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How Much Do Puppy Shots Cost At Petsmart

↯ Key takeaway points

  • Vaccines are essential for protecting dogs from serious illnesses and can be obtained at places like Petsmart.
  • At Petsmart, the cost of core vaccines (Rabies, Lepto, Bordetella, and DAPP) is $140, including the service fee.
  • Puppy vaccines should include core vaccines such as Canine Distemper, Canine Parvovirus, Adenovirus, and Rabies.
  • Non-core vaccines, depending on the dog's health or risk factors, may include Canine Parainfluenza, Canine Influenza, Leptospirosis, Borrelia burgdorferi (Lyme disease), and Bordetella.
  • Vaccination schedules should be determined by a veterinarian based on the dog's age, health history, and lifestyle.
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Zoo and wildlife doctor in veterinary medicine passionate about animal welfare and preventive medicine.
Published on
Tuesday 26 March 2024
Last updated on
Monday 30 October 2023
How Much Do Puppy Shots Cost At Petsmart
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Vaccines shield your dog from a number of illnesses that can result in serious symptoms or even death. It’s a good idea to be aware of the vaccines and boosters your dog will require based on its demographics. 

Relating to that, one of the places your puppy can get their vaccines is Petsmart. It is a store that offers various pet services. And if you are planning to get your puppies’ vaccine at Petsmart, this article is perfect for you! In this, we will discuss how much puppy shots cost at Petsmart, what vaccines they need, the right vaccination schedule, and more! 

Puppy Vaccination Cost at Petsmart

First, Petsmart is a company that offers a wide variety of pet services from grooming to vaccination shots. For the vaccination shots, it costs $140 for Rabies, Lepto, Bordetella, and DAPP. This amount already includes the service fee. 

The annual fees for vaccination shots will depend on your puppy’s needed shots. Some dogs do not need boosters. Meanwhile, dogs with special needs or weaker immune systems might require one. 

To be safe, we strongly recommend consulting your veterinarian.

What Vaccines Do Puppies Need?

As we mentioned before, vaccines are extremely important for your puppies’ overall health. Thus, knowing the vaccines they need will guide you in ensuring that they’re fully protected against any medical dangers.

There are both mandatory (core) and optional vaccinations (non-core) for your pet. Pet owners should ensure that their dogs have the essential core vaccines. Depending on a pet’s individual medical history and lifestyle, a veterinarian may provide non-core immunizations.

Core Vaccines 

Here are the following core vaccines your puppy should get:

Canine Distemper

Veterinarians recommend this vaccine for dogs to prevent illness brought on by the canine distemper virus, the adenovirus types 1 and 2 that cause hepatitis and respiratory disease, the canine parainfluenza virus, and the canine parvovirus.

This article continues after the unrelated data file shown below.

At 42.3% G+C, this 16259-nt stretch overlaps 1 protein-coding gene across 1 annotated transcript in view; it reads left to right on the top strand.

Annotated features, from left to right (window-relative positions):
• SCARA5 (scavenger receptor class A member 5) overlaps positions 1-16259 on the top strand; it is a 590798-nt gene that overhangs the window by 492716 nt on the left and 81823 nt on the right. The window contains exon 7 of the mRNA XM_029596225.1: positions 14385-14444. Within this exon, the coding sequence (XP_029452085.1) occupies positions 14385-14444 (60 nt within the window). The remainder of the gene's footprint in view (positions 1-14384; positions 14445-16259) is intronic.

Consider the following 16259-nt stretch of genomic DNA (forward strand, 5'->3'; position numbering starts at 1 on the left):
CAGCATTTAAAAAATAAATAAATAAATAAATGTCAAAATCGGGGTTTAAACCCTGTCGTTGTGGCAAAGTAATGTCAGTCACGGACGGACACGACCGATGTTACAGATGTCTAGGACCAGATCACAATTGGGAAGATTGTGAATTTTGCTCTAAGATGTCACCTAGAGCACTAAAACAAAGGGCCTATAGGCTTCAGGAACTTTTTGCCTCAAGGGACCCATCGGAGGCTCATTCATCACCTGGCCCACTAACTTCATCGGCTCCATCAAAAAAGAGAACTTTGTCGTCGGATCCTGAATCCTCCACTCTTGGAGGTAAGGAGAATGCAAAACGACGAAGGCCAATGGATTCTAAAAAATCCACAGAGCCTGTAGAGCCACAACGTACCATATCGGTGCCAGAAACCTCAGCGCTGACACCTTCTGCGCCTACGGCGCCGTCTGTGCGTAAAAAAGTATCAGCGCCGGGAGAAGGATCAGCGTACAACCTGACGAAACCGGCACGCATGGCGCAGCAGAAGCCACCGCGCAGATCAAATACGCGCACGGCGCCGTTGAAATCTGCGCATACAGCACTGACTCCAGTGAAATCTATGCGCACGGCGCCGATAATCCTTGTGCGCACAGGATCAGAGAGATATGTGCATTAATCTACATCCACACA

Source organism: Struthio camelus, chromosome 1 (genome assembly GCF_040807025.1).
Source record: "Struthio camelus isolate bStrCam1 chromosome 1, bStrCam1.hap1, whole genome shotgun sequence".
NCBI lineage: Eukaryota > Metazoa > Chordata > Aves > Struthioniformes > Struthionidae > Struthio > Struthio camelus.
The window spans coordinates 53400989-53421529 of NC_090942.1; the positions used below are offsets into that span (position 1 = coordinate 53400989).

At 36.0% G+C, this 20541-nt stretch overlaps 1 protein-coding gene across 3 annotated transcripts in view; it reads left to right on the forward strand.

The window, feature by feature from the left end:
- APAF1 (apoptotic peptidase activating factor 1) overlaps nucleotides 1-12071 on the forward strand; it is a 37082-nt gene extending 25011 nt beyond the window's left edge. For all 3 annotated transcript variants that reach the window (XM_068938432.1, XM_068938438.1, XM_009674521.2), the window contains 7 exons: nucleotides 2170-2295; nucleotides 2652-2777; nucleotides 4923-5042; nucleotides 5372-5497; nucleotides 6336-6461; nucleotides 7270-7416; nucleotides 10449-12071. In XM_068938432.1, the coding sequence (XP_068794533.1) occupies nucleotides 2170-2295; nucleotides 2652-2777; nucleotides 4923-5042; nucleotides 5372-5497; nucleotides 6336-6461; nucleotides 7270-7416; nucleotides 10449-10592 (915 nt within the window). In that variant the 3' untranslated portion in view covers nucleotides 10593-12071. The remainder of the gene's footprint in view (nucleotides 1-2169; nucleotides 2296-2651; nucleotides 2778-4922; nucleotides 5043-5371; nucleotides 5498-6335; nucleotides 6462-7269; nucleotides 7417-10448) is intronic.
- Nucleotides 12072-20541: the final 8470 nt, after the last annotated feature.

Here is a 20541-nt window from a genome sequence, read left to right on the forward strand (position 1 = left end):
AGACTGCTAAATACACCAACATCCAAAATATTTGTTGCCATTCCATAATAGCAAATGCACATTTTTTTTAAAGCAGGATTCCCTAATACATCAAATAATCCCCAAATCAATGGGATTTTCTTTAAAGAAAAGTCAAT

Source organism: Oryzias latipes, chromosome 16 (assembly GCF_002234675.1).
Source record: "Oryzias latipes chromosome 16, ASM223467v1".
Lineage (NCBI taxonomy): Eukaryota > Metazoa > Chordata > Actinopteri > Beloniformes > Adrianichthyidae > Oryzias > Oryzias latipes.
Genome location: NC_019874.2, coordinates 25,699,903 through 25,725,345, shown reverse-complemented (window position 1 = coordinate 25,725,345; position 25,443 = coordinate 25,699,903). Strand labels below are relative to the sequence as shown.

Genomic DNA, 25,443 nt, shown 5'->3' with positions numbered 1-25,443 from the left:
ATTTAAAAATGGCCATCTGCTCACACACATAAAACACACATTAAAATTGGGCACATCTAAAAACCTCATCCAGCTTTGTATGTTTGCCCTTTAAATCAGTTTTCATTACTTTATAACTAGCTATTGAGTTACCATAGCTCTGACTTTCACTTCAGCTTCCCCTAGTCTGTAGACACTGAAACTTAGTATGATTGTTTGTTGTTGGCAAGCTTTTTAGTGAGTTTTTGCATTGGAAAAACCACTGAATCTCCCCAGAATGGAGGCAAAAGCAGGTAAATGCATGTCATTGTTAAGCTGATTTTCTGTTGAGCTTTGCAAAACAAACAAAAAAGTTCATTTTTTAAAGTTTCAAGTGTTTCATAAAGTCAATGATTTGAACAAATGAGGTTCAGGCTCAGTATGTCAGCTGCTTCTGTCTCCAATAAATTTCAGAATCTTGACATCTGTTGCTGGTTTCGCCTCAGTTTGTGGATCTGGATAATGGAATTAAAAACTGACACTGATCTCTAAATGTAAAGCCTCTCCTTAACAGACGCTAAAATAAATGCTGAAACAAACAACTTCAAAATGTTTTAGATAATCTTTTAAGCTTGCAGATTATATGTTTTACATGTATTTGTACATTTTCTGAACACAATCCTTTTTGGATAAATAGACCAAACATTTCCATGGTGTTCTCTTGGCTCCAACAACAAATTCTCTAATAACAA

Canine Parvovirus

All dogs should receive the canine parvovirus vaccination as part of a regular wellness program, according to the World Small Animal Veterinary Association (WSAVA) and the American Animal Hospital Association (AAHA). Canines are protected from parvo with this vaccination. This vaccine is crucial since when parvovirus is not discovered quickly, it can be lethal. Canine parvovirus can cause a dog’s death within hours.

Adenovirus (Hepatitis)

The canine adenovirus type 2 (CAV-2) is a core vaccine, according to the American Society for the Prevention of Cruelty to Animals, primarily because it is required for the prevention of the canine adenovirus type 1 (CAV-1), which causes infectious canine hepatitis. Medical history recognizes hepatitis as a serious and frequently fatal disease of canids.


The rabies vaccine is an active immunizing substance that guards against rabies virus infection. Due to the fact that there is currently no treatment for rabies, this vaccination is crucial.

Non-core Vaccines

Meanwhile, here are the non-core vaccines that your puppy might need depending on their health or risk: 

Canine Parainfluenza

Canine parainfluenza, a highly contagious respiratory virus that causes infectious tracheobronchitis, better known as dog cough, is the target of this vaccine. It is designed to protect dogs from it. Despite the fact that respiratory symptoms might be mistaken for canine influenza, these viruses are unrelated and require distinct vaccinations for protection.

Canine Influenza

The vaccination prevents dogs who are in danger of coming into contact with the canine influenza virus, such as those who participate in activities with lots of other dogs or who live in communal spaces, especially in areas where the virus is common.


According to the American Veterinary Medical Association website, dogs are not needed to receive the leptospirosis vaccine as part of their core routine vaccination schedule. Leptospirosis, a condition brought on by bacteria found in polluted water and soil, can be avoided because of this vaccine. The leptospirosis vaccination is safe for dogs and doesn’t have many adverse effects.